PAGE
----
Whatever your current situation may be, think about what makes good work good and bad work bad. Then think about how you work. Then be patient, because in the next few months you'll be looking at the work of your dreams.
Saturday, September 29, 2007
I remember the first time someone asked me, “What do you do?” I was 23 years old, shyly attending my first dinner party. I knew what the questioner really wanted to know, so I introduced myself as my occupation.
Thirty years later, I still used my occupation as the number one description of the person within. Throughout the years, even when I disliked my work or circumstance, I always made the effort to put the best spin possible on my answer to “What do you do?”
The problem with side-stepping the real question of who you are is that your true self can get buried beneath the spin and temptation to define yourself through your work. I do not recommend this approach when you look in the mirror. Life is too short to get sidetracked by polite answers and innocuous chatter, especially to yourself.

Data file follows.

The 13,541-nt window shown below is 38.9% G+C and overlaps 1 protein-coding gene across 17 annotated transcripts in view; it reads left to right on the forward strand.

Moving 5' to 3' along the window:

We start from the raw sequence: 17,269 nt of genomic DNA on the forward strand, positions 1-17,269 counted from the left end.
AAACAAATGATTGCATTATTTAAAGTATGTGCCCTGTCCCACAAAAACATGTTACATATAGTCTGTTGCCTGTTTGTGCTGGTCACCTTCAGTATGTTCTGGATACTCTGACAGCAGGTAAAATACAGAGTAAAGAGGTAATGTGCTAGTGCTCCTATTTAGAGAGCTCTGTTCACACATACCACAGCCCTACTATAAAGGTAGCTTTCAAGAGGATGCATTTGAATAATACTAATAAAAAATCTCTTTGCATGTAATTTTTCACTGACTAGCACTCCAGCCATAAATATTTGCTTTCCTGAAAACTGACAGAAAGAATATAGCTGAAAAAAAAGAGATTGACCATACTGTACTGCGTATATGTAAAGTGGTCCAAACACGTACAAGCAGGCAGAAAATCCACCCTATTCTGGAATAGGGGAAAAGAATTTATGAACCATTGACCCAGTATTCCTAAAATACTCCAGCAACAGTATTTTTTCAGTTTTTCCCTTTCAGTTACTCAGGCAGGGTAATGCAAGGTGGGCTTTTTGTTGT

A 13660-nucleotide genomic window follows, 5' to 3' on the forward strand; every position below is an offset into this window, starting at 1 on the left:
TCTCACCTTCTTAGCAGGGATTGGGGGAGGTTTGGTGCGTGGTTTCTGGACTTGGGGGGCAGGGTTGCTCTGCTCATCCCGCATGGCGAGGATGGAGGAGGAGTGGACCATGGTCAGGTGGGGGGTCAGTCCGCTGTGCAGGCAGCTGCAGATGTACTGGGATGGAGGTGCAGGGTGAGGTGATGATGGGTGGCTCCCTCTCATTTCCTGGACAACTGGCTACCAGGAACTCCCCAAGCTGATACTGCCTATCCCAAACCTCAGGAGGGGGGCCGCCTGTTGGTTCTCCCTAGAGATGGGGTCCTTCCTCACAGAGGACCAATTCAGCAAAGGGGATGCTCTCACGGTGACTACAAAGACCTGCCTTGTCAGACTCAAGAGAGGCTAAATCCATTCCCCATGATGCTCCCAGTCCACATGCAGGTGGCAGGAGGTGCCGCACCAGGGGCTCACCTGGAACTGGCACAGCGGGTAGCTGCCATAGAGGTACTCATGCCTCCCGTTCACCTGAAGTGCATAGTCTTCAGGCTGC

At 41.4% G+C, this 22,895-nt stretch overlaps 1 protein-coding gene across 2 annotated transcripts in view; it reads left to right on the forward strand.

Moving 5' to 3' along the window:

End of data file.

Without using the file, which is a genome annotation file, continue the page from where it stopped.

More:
“Who are you?” matters. Forget about matching yourself to good work if you don’t know what you bring to the table.
Often it's easier to understand something when it's visual. First, draw a straight line on a piece of blank paper.
Take a good hard look at the space in between. This is your life. It began with a blank line: the truth is that circumstance, fate, fortune, and your own efforts and choices determine what happens between the dots.
Now put a dot somewhere along the line signifying where you are now--today. Label it.
To the left of your dot is where you have been; to the right is where you will head.